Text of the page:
Indiana State of Mind
February 25, 2010 | Kevin Zdancewicz

Larry Bird Indiana State

About a month ago, Indiana State wore throwbacks to the Larry Bird era. I’m pretty sure I had seen those jerseys prior to last January, but at the time I must not have thought much of the most obvious aspect of the jersey – the use of the Indiana state outline as the letter “I” in the wordmark. That’s amazing in retrospect since it’s such a unique design element that really jumps out at you (and is so ripe for a JOTW column topic). While the sheer number of sports, leagues, and teams – past and present – make it difficult to say anything definitive about sports uniform absolutes, this very well may be the only instance of a state outline as a letter. I’ve never seen it anywhere else and certainly not in the most popular and well-covered sports in this country.

Whenever a new uniform design is unveiled, I’m always interested to see if it has some element I’ve never seen before. But when you really think about it, a truly unique new uniform element is incredibly rare. To see a real sports uniform first, it’s a lot easier to go back in time rather than forward. Going back to Terry Haute, IN circa 1979 yields the incredibly rare case of using the shape of a state as a letter on a jersey. Granted, Indiana State was no stranger to bizarre uniform decisions, such as pairing plain jerseys with pinstriped shorts. But as I said, I can’t think of any other example of the state-outline-as-letter style, which was even immortalized on a Bird starting lineup figure (how sweet is that?!). Indiana State still uses the state outline as part of its logo, though sadly it no longer forms the letter “I” on their jerseys.

While the use of a state outline on a jersey is rare, its appearance in other areas of sports aesthetics is more widespread. Without leaving college basketball, one major example is the use of the state outline as part of the midcourt logo design. Some of the most storied college hoops programs employ this design, including North Carolina and Indiana (here’s an older version), for which it has become iconic. I think the state outline midcourt design is a really cool look, especially when it isn’t comically large (see the Texas schools below). The Big Twelve is a breeding ground for midcourt state outlines with three current schools sporting the design. Missouri used to have a simple outline, but recently has obscured it with the school’s tiger logo. In-state rivals Texas and Texas A&M (sublimated) have dueling state outline court designs, true to the notion that everything is bigger in Texas. The only other borderline current example I came across (bearing in mind that there are over 340 teams in Division I and I probably missed some) was Michigan State, which has two state outline logos on the court but not at midcourt

That rounds out the list of current state outline court designs (to the best of my knowledge), but it is not the complete compilation of historic examples as a number of schools used to have the design but don’t anymore. Tennessee is a recent convert, while Kansas replaced its state outline-flag combination design with a gigantic jayhawk when Bill Self took over in 2003. Ohio State and Oregon are other examples. One interesting case is Kentucky, which appears to have taken its 1977-78 team photo on a court with a midcourt state outline. However, those photos feature a brick wall in the background which probably indicates that it was taken at a practice facility – though it’s certainly possible that the practice court design mimicked the actual court design at Rupp Arena.* Without conclusive photographic evidence, it remains a mystery.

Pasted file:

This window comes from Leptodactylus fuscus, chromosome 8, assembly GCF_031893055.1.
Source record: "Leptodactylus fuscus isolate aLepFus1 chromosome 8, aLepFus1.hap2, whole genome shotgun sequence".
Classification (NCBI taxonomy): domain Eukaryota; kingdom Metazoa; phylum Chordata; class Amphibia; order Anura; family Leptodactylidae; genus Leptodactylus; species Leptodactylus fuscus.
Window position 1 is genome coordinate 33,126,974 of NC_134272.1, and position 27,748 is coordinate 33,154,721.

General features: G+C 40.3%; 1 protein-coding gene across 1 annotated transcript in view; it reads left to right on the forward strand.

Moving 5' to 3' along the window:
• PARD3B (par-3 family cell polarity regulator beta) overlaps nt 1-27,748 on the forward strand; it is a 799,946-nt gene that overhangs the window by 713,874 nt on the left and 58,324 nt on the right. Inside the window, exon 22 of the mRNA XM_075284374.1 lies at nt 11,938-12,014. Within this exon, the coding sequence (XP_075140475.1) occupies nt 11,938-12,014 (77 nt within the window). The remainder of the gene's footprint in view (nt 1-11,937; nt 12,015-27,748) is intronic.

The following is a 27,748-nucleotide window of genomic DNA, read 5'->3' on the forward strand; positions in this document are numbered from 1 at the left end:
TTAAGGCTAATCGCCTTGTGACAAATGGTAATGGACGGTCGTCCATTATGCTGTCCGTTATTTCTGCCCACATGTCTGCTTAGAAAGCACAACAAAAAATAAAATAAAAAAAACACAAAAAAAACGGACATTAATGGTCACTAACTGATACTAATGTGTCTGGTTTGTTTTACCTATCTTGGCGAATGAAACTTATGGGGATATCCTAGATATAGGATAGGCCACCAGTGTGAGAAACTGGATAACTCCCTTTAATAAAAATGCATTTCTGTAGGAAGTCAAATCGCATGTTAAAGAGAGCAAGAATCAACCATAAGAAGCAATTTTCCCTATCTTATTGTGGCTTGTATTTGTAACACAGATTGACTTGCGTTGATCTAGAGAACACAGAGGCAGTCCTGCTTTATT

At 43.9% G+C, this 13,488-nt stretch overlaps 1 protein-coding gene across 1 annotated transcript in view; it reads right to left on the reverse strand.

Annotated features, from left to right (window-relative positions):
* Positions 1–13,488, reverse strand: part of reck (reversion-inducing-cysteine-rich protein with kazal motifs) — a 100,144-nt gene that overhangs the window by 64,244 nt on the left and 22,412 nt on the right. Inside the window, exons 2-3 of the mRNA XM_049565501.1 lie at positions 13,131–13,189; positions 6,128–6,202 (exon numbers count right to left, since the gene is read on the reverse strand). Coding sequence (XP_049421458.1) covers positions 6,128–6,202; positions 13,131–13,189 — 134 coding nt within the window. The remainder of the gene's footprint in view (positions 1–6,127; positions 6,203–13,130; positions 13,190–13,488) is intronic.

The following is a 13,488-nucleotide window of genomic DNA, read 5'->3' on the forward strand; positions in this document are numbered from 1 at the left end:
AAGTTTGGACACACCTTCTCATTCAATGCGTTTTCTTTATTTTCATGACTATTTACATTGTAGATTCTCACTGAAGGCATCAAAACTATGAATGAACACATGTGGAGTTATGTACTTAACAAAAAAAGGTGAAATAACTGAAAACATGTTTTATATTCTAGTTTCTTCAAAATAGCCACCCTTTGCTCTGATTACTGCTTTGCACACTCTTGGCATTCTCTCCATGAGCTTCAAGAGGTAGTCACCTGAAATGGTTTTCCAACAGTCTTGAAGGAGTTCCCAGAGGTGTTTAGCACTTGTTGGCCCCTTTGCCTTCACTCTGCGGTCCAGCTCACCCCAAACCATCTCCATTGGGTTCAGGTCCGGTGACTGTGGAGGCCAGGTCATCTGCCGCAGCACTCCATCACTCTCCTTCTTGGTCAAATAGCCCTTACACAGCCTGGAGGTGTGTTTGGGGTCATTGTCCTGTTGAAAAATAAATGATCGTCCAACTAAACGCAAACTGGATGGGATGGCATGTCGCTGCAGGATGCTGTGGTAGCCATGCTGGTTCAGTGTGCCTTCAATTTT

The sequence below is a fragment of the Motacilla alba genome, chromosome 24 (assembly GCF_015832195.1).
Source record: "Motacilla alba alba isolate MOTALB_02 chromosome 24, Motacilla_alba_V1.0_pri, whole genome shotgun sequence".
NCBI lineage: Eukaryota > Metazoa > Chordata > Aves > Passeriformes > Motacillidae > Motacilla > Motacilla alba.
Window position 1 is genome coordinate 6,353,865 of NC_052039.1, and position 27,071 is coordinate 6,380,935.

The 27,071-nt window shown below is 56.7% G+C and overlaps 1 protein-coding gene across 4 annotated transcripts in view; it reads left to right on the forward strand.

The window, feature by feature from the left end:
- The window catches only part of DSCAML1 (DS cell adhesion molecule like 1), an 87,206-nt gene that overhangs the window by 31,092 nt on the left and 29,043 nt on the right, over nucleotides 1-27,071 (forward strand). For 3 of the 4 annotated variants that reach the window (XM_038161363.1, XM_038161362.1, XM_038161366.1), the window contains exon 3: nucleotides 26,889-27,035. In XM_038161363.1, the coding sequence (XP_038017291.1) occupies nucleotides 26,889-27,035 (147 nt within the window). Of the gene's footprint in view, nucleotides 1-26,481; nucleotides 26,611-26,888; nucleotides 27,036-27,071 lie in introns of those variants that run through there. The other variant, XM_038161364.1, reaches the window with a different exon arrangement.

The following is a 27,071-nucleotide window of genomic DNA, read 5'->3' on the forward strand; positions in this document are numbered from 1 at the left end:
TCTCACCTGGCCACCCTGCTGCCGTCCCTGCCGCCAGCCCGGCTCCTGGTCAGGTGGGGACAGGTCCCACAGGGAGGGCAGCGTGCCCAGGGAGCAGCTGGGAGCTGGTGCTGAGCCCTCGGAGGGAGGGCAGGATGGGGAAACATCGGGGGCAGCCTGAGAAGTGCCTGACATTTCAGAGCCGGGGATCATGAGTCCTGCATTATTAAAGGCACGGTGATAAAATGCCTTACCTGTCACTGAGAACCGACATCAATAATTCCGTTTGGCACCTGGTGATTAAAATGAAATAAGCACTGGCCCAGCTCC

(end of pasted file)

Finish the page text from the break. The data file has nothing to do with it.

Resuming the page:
In addition to their appearances on college basketball courts, state outlines have also been part of logos for a number of professional sports franchises with at least one example from each of the four major U.S. leagues. In the MLB, the Minnesota Twins shake hands in front of the state outline, while the Texas Rangers used to have a couple of different state outline logos. In the NHL, state outlines appear on the secondary logos of three teams – the Tampa Bay Lightning (old logo too), the Phoenix Coyotes, and the Dallas Stars – though interestingly, none of them have an actual state in their name. (The New York Islanders’ logo does not technically qualify, but is worth mentioning because of the outline of Long Island in it). In the NBA, the Golden State Warriors used to have a very cool logo with the outline of California along the left side. Finally, in the NFL, the Dallas Texans (who later became the Kansas City Chiefs) had a couple of logos with the outline of Texas, including a very nice helmet design. And speaking of the Chiefs, they probably take the cake in state outline history by taking it up a notch and including the entire Midwest!

(Update: The University of Kentucky added new uniforms in the middle of the season which featured a small blue state outline under the collar and above the player name on the Wildcats' jerseys.)

(Update 2: I've come across a number of state outline examples in different sports since this column. It seems that state outlines have a major presence on college football helmets historically, including Indiana State's current and former helmets, Virginia Tech's old helmets, Kentucky's former helmets, and Utah State's old helmets. The Wilmington Blue Rocks (minor league baseball) also have a logo that includes state outline. Finally, it appears that Oregon has included a shoutout to the state outline court design on the concourse of their new arena.)

* Thanks to Ivan Reifman of the excellent Basketball Court Designs blog for pointing this out to me and for providing assistance in coming up with some state outline examples. 

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